The Bird Sisters

The Bird Sisters by Rebecca Rasmussen

Prepare to fall in love with Rasmussen’s characters in this wonderful novel about small-town life in Spring Green, Wisconsin. At the heart of the story are two sisters who have devoted their lives to each other.

In a novel that deftly moves back and forth in time, Rasmussen introduces us to two versions of the sisters: as they were in their teens and as they are as elderly ladies.

Twiss, who is adventurous and mischievous, wants to be an explorer and a scientist. Good as gold, Milly, wants to get married and have children. Things do not exactly go as planned, especially since they have an eccentric father and a stoic mother.

After losing his golf prowess, Milly and Twiss’ father is never quite the same. He loses his job as golf instructor and his passion for life. He and the girls’ mother never officially separate, yet he takes up residence in the barn, hanging his silk shirts from the rafters.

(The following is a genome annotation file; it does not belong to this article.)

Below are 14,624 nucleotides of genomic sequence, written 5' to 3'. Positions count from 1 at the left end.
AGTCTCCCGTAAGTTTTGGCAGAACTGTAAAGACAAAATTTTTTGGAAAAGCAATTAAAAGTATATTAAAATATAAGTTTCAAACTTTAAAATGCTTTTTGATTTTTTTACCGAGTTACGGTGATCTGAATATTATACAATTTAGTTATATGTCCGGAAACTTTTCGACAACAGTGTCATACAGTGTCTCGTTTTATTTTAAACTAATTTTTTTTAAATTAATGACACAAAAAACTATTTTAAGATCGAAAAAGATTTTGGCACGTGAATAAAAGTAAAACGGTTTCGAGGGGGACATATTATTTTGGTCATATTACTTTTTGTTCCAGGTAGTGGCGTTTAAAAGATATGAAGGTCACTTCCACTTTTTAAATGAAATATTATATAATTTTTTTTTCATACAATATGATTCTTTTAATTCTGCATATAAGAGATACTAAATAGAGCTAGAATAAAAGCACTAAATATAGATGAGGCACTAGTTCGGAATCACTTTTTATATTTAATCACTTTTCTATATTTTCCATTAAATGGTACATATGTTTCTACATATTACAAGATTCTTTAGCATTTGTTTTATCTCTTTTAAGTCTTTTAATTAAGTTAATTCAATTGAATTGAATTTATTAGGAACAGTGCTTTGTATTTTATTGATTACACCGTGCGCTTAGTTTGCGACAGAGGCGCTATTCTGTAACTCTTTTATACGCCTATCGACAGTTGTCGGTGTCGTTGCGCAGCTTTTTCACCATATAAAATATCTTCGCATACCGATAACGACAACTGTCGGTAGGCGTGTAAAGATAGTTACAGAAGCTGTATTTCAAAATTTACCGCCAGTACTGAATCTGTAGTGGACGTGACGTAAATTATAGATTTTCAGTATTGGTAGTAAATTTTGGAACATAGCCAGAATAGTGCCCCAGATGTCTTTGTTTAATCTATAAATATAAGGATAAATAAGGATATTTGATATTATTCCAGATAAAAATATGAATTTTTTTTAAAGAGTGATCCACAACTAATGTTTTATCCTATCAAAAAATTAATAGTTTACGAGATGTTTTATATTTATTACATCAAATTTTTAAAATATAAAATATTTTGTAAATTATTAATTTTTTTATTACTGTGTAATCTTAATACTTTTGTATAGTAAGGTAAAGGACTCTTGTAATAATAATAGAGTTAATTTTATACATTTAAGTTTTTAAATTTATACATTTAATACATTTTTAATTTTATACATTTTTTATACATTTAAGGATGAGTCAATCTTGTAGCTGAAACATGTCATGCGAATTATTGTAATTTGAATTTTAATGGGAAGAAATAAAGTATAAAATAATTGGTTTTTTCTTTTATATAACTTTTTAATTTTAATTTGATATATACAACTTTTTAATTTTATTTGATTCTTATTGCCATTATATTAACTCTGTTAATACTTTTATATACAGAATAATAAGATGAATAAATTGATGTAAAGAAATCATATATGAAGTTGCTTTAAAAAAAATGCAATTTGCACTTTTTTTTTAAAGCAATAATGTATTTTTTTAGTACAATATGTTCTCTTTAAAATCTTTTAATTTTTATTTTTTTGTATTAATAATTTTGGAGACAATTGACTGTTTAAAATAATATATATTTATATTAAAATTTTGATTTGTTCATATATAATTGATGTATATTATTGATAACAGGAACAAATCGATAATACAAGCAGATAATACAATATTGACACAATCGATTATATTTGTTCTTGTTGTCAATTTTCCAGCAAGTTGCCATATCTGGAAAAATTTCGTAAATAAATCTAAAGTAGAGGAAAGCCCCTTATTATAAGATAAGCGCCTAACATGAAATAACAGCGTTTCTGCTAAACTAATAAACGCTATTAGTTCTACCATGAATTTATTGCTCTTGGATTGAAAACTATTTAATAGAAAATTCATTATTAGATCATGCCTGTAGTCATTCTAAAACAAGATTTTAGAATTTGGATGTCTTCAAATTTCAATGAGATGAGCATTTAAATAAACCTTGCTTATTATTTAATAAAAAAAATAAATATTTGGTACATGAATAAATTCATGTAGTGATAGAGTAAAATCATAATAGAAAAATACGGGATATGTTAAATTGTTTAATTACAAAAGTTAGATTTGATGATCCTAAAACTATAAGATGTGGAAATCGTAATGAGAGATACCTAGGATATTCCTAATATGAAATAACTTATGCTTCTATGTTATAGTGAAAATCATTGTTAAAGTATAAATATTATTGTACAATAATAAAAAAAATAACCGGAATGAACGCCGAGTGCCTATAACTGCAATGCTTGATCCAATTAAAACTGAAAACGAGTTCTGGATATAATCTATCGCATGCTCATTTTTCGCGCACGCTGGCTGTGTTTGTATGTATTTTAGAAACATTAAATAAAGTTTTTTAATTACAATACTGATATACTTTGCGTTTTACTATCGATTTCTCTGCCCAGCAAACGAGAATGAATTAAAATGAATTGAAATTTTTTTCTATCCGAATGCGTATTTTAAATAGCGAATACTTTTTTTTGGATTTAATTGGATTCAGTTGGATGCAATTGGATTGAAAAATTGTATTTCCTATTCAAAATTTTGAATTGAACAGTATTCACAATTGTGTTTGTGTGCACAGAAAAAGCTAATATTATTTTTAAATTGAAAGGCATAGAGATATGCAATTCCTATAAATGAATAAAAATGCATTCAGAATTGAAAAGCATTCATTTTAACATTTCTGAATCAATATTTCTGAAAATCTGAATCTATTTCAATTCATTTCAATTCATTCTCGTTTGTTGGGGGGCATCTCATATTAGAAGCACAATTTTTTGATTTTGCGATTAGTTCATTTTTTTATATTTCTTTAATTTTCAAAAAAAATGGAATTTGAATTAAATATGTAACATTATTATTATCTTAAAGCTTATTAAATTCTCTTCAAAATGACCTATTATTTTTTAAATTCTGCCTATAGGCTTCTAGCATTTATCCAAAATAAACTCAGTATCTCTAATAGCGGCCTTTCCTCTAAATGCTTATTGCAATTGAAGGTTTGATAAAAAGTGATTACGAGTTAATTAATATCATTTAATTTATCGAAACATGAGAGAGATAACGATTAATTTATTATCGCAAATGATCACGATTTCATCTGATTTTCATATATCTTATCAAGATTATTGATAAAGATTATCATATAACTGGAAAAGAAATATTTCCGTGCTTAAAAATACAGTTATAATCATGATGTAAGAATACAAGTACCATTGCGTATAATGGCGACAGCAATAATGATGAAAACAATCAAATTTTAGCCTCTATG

Rasmussen enlivens a heartbreaking situation with a quirky cast of characters. Spring Green is populated with people like lonely Mrs. Bettle whose only love is her pet parrot and nosy and fearless Bett who talks non-stop about her life in Dead Water, Wisconsin.

We also find characters like Father Rice who leaves his congregation to take a trip to Mexico and have a margarita. The bird sisters and the town work tirelessly to help him return when he runs into trouble.

For Father Rice, Twiss creates her happiness tonic which she tries to sell at the fair. Twiss arrives in a lacy dress in order to prove how much the tonic can transform a person. Twiss normally hates dresses.

What I like best about this novel is the terrific, comic scenes which also offer irony. When Margaret wins a bean-counting contest at the fair, her prize is a trip in a small airplane.
The pilot asks her where she lives so he can fly over her house and barn. For Margaret, its a chance to fly over her life. Significantly, right after she flies over life, she comes to some startling revelations.

As humorous as it is, the novel is also a deeply moving testament to the strength of sisterhood.

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